Gluteal strain

27 April 2018
Comments: 0
27 April 2018, Comments: 0

A gluteal strain is defined as tearing of one or several gluteal muscles. It is important to note that the gluteal muscles are sturdy muscles positioned at the rear part of the pelvis.

Once these muscles contract, tension is applied via the gluteal muscles. If this tension is too much due to repetition or high force, one or several of the gluteal muscles might tear.

The tears in the muscles can range from a partial tear which triggers minor pain and loss of function or a full tear. A gluteal strain can be categorized as:

  • Grade I – small fibers are ripped which triggers some pain, but full function is still present.
  • Grade II – several fibers are ripped with moderate loss of function
  • Grade III – all the fibers are ripped which leads to significant function loss

What are the possible causes?

Gluteal strain

Abrupt, piercing pain or pulling sensation in the buttock area during certain activities.

A gluteal strain can be caused by the following:

  • Abrupt contraction of the gluteal muscles such as during rapid acceleration while running, performing an explosive jump or lifting heavy objects.
  • Engaging in running and jumping sports such as basketball, football, rugby, soccer and athletics or during weight training.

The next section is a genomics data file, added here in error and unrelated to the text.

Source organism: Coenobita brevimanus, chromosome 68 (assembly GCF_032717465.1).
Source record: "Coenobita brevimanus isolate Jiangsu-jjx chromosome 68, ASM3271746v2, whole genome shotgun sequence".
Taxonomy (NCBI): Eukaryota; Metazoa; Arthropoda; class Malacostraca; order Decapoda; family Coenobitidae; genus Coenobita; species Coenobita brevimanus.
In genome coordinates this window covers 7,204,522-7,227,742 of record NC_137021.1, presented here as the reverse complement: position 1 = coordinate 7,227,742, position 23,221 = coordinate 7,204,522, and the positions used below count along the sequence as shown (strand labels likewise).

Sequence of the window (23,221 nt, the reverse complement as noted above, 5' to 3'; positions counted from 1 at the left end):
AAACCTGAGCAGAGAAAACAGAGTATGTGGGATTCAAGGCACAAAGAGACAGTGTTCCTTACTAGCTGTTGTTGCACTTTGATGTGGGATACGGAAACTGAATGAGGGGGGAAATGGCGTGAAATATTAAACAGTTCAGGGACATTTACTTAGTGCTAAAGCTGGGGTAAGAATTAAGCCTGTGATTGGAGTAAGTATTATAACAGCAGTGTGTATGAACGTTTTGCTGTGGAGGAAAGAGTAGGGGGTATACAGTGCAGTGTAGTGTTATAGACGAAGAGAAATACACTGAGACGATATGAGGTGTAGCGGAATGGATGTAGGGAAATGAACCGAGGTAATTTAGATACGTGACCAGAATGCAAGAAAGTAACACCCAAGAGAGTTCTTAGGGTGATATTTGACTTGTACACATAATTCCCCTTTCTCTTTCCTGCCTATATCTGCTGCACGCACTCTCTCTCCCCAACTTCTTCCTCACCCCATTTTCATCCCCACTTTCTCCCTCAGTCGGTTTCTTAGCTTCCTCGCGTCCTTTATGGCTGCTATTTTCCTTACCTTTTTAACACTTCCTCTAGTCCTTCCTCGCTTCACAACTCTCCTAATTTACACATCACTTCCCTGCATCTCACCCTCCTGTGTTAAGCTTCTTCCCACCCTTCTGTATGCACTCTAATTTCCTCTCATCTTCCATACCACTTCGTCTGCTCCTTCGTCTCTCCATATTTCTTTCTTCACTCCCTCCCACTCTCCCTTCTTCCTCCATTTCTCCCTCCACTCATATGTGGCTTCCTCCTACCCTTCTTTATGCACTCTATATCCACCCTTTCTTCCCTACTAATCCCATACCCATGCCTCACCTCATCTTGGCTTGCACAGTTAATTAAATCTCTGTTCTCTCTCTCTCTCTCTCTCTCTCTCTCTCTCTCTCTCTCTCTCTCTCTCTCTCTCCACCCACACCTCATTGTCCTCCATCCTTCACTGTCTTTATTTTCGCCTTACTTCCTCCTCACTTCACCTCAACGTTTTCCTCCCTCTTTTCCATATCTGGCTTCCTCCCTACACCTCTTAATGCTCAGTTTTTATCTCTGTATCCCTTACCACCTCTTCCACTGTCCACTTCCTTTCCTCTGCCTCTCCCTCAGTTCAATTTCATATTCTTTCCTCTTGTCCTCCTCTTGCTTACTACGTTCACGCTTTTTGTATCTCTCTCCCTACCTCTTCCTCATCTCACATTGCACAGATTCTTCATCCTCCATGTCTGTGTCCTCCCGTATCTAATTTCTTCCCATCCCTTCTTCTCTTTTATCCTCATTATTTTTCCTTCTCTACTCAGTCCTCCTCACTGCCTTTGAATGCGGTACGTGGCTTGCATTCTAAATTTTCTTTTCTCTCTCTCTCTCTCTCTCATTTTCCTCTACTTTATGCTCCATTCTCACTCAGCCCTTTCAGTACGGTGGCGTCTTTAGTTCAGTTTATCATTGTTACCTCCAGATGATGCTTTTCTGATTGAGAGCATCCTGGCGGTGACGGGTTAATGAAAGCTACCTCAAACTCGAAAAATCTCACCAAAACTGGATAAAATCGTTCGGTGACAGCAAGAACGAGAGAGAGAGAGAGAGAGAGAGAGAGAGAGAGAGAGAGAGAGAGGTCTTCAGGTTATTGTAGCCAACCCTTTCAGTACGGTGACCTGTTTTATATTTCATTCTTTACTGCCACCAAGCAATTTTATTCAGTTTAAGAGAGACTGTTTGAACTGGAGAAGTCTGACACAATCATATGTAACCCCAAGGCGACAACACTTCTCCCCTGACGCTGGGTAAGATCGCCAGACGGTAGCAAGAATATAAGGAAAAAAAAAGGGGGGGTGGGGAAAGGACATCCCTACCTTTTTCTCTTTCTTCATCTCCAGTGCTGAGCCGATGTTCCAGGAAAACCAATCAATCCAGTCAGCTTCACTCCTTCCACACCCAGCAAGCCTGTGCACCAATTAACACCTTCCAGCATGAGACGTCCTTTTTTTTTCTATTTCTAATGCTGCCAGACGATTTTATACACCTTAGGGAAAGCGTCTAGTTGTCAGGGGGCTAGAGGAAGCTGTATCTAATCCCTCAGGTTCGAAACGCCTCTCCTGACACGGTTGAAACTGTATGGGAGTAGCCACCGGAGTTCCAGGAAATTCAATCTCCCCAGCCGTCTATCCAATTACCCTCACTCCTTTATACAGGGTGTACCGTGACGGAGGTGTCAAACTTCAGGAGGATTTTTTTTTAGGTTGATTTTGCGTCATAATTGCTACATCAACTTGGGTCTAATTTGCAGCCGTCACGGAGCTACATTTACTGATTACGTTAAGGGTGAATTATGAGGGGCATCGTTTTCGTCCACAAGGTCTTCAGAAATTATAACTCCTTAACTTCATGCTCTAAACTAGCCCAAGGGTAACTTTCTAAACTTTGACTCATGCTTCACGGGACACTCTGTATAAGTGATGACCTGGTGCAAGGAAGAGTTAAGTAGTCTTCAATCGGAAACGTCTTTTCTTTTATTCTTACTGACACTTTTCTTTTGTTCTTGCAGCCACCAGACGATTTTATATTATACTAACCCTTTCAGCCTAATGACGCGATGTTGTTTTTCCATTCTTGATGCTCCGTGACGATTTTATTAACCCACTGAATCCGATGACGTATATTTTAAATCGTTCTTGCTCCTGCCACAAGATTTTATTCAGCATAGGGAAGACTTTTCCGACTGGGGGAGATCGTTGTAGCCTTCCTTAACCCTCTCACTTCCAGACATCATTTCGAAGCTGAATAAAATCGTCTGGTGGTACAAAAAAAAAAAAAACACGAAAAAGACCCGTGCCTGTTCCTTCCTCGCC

• A gluteal strain is likely to occur among older athletes
  • Lack of proper warm-up

What are the indications?

An individual with a gluteal strain usually ends up with the following:

  • Abrupt, piercing pain or pulling sensation in the buttock area during certain activities
  • In minor cases, the individual can continue with activity only to end up with intensifying symptoms upon cooling down.
  • In severe cases, the individual could not continue with activity and often limps or unable to walk
  • Increased pain during activities that places strain on the gluteal muscles
  • Swelling, weakness, muscle spasms and bruising in the gluteal area

If an individual is suspected with a gluteal strain, a thorough physical exam is performed. Other imaging tests might be required to confirm a diagnosis, assess the seriousness of the injury or rule out other conditions.

Quick Note / Disclaimer

The material posted on this page on a gluteal strain is for learning and educational purposes only. To learn to recognize the signs and how it is treated, register for a first aid and CPR course with Mississauga First Aid.

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